Picture of the Day

Red scarf Van Dyck
Portrait of a Man in Armour with Red Scarf, c.1625-1627, by Anthony Van Dyck,
©Gemäldegalerie, Dresden


Another example of Van Dyck at his best, in my opinion. I prefer him when he steps away from the familiar high-society lords and  ladies and gives us something a little different. In this case the sitter is looking away from the viewer at something in the distance behind us,  and the background gives no clues at all as to who he may be. A gentleman soldier, maybe?  Perhaps someone with a knowledge of 17th century European armour might be able to offer some insight. Comments welcome!


Picture of the Day

This unknown man, painted c.1640, is currently resident at the Heckscher Museum of Art in New York.

Unknown 1640
Portrait of a Man, c. 1640, Unknown Artist (English, Seventeenth Century)

Oil on wood panel, 15-1/2 x 11-3/4 in., August Heckscher Collection. 1959.122

The museum website (www.heckscher.org) gives the following information:

“Although neither the artist nor the subject of this portrait has been identified, the armor worn by the sitter is typical of English manufacture during the first half of the seventeenth century. The hinged shoulder clasps distinguish the fine quality of the armor and suggest that it may have been produced at the royal workshops in Greenwich that were established by Henry VIII in 1514. While the noble bearing of the officer and the sensitive delineation of the textures is characteristic of portraiture of the period, the small scale of the portrait is uncommon in mid-17th century England, raising the possibility that it is a replica of an unidentified larger-scale portrait.

I really like this painting. The salmon/pink sleeve under the shorter upper sleeve (is that a buff coat under the armour?) is an unusual combination, and I haven’t seen anything similar except in regard to the colour, which reminds me of the pink silk shirt on Dobson’s unidentified naval officer at the National Maritime Museum in Greenwich. No obvious artist names jump out at me though,  and sadly there are no hints around the sitter to offer any guess at his identity, but from the fashion,  could we tentatively add a few years to the estimated date and suggest he is a Royalist officer…?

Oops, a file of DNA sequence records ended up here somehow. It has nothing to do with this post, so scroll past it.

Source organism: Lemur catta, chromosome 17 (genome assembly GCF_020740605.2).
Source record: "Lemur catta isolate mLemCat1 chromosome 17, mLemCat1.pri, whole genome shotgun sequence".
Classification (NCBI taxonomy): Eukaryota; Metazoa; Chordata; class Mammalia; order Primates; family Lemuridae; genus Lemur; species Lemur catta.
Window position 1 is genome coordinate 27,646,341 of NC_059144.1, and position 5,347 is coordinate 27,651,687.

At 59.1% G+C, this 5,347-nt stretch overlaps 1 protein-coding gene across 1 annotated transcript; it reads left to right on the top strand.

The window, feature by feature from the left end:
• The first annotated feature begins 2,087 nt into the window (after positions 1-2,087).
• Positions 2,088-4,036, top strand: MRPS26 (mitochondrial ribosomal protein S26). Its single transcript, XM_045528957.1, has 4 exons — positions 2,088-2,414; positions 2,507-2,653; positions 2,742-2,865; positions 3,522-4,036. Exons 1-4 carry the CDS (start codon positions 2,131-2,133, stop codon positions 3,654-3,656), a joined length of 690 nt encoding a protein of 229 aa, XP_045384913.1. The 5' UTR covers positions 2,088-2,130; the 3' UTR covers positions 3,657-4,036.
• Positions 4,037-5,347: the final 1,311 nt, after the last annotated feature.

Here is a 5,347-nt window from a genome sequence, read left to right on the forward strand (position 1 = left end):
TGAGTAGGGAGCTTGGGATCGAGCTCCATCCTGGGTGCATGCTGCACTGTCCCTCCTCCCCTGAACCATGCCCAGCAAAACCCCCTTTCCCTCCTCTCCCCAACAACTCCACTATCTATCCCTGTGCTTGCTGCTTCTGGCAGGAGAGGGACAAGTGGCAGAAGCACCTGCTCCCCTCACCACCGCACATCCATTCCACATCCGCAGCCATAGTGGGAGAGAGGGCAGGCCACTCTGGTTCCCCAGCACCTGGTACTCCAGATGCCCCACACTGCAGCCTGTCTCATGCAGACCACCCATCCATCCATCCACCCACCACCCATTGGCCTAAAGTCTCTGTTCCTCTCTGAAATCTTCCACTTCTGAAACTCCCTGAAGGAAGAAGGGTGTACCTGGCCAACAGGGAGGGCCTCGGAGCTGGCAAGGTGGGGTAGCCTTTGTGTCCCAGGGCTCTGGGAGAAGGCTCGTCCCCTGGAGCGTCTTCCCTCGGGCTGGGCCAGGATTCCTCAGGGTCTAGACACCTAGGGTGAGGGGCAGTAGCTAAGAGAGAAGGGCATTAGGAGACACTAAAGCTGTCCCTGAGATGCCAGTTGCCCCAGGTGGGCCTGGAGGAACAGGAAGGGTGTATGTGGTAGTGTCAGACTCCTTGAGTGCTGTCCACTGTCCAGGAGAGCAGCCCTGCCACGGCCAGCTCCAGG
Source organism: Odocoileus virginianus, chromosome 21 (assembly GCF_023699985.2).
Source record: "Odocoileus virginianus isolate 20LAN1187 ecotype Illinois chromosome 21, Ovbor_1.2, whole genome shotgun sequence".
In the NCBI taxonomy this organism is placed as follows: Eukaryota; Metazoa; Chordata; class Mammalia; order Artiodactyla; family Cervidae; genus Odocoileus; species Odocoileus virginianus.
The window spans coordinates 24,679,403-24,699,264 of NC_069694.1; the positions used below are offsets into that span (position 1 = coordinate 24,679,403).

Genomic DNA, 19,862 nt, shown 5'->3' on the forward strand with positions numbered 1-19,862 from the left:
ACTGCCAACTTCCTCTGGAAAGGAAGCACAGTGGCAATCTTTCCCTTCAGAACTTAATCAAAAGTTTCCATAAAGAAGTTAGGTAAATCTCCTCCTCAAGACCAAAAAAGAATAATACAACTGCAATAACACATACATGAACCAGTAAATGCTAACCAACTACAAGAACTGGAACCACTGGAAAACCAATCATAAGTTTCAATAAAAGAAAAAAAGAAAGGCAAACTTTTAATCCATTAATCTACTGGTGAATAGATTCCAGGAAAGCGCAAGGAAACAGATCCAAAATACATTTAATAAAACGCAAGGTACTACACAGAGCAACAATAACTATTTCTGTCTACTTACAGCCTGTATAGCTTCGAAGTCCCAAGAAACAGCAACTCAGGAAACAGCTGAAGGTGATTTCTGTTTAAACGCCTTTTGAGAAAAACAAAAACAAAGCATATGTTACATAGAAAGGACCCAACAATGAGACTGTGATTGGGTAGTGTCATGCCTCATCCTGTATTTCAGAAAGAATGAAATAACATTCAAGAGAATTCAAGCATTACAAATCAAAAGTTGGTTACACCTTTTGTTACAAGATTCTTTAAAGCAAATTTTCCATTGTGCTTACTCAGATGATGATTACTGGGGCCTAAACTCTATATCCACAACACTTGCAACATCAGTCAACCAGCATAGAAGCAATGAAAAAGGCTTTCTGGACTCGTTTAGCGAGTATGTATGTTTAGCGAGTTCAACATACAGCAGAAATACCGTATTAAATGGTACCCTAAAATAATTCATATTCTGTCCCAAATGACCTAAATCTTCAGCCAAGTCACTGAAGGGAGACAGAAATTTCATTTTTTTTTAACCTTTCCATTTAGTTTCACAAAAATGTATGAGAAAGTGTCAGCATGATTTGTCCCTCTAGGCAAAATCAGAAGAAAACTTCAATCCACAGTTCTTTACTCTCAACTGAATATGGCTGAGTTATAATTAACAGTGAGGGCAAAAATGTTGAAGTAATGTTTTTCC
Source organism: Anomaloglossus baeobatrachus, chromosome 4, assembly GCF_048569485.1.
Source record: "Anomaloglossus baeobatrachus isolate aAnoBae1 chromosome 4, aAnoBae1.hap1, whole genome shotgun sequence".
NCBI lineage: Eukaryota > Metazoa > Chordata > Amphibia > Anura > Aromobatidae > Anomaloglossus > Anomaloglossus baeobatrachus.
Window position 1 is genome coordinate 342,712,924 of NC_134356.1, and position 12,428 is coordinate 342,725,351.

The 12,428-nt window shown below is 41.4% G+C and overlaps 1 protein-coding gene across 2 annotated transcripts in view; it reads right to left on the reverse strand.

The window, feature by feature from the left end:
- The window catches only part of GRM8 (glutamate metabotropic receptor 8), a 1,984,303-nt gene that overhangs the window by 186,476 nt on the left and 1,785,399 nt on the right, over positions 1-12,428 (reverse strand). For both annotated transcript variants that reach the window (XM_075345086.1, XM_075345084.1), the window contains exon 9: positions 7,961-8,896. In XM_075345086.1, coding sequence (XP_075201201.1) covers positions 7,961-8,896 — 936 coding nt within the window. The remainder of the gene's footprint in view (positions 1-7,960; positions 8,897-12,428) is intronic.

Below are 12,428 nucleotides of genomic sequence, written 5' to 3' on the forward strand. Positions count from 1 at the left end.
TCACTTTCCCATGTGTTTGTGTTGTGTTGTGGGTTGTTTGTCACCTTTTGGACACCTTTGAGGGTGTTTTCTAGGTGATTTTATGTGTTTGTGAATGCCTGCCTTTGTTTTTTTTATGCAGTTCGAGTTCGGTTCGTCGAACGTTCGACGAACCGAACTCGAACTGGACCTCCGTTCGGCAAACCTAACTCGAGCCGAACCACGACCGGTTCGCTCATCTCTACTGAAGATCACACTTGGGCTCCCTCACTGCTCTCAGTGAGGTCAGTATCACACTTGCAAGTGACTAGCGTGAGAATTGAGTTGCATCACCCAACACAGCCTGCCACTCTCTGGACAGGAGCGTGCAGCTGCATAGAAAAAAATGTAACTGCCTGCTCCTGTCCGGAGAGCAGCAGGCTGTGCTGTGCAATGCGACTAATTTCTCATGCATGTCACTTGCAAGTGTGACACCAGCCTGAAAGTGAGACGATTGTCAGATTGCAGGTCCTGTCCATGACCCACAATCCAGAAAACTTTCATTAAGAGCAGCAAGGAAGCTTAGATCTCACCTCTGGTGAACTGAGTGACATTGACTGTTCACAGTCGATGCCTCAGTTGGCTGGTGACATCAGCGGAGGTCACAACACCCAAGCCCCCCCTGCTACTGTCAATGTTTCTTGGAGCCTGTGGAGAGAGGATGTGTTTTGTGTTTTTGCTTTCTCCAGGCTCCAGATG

I’d never heard of the The Heckscher Museum, but it looks like one that would be worth a visit if you’re in the neighbourhood, especially as they offer visitors and supporters a great way of helping conserve the collection. By adopting a work of art you can help pay for repairs or other necessities, such as in this case, damage to the frame. What a brilliant idea! If I had $2,550 spare I’d definitely be adopting this one!

Picture of the Day

Edward Montague, 2nd Earl of Manchester (1602-1671)
Painted c. 1640, British School

 Edward Montagu
©The Ashmolean Museum of Art and Archaeology

Edward Montague succeeded his father as Earl of Manchester in 1642 and commanded the Puritan forces at the Battle of Marston Moor in 1644. He is shown in his late thirties or early forties, wearing a breastplate, and therefore presumably before his resignation in 1645.

For forther information: